Regulatory aspects of Impurity profiling
Quality, safety and efficacy of pharmaceuticals play an important role in drug therapy. The safety attribute of drug is established by its pharmacological or toxicological profile along with adverse effects caused by impurities in bulk and dosage form. Impurities present in drug often possess undesired pharmacological or toxicological effects which outweighs the benefits of drug therapy. Recently, many impurity cases have been reported for e.g. NDMA (N-nitroso dimethylamine) impurity in drug product Ranitidine. This may be due to inappropriate follow of impurity related regulatory guidelines or critical voids in regulatory control of impurities or may be lack of appropriate analytical technique for impurity detection. Moreover, in June 2007, EMA became aware of contamination of Viracept® tablets. It was detected with presence of ethyl mesylate impurity, a known genotoxic substance in Nelfinavir mesylate (Viracept®). Due to this, the product was recalled from EU market.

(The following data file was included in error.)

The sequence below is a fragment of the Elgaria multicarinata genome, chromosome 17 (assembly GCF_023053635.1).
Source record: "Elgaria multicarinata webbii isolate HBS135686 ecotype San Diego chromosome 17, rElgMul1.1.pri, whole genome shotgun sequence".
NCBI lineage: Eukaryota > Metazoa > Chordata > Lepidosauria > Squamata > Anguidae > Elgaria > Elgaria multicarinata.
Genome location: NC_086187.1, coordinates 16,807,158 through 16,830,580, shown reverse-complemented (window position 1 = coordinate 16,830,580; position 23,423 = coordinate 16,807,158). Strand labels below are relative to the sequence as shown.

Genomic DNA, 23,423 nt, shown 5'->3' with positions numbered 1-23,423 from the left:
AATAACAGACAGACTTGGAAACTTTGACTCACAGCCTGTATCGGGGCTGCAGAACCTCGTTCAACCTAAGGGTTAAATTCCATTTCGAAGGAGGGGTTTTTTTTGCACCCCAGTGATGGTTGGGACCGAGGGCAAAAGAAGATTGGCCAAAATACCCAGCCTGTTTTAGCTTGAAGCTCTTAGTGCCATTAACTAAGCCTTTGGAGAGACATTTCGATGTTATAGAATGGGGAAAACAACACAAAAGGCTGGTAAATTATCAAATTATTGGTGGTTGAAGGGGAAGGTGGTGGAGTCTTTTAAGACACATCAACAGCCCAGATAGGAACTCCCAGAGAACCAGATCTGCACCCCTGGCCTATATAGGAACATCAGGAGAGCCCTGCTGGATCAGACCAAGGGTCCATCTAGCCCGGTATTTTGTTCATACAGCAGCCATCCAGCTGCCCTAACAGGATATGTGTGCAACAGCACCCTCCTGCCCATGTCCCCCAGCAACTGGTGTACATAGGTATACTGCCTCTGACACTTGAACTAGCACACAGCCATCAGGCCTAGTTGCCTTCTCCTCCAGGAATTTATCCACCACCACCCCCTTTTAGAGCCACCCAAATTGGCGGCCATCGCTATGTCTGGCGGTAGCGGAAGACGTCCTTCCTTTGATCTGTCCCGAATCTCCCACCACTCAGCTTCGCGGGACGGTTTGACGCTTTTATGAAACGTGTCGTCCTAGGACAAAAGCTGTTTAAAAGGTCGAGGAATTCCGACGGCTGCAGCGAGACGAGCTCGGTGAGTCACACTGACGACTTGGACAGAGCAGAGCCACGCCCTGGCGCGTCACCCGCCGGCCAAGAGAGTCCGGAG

An impure drug is devoid of safety, quality and efficacy and can lead to adverse events. So, drugs of required quality standards should reach the market for patient’s safety. Therefore it is important and becomes mandatory to submit impurity data related to isolation, identification, qualification and control of impurities to respective regulatory authorities. This article is an attempt to deliver comprehensive understanding related to various attributes and details about impurity profiling in context with regulatory guidelines along with detail description of impurity data submission to regulatory authority for drug substance (API) to get market approval. This article also focus on ICH impurity guidelines ,sources, classification and quality control of impurities.
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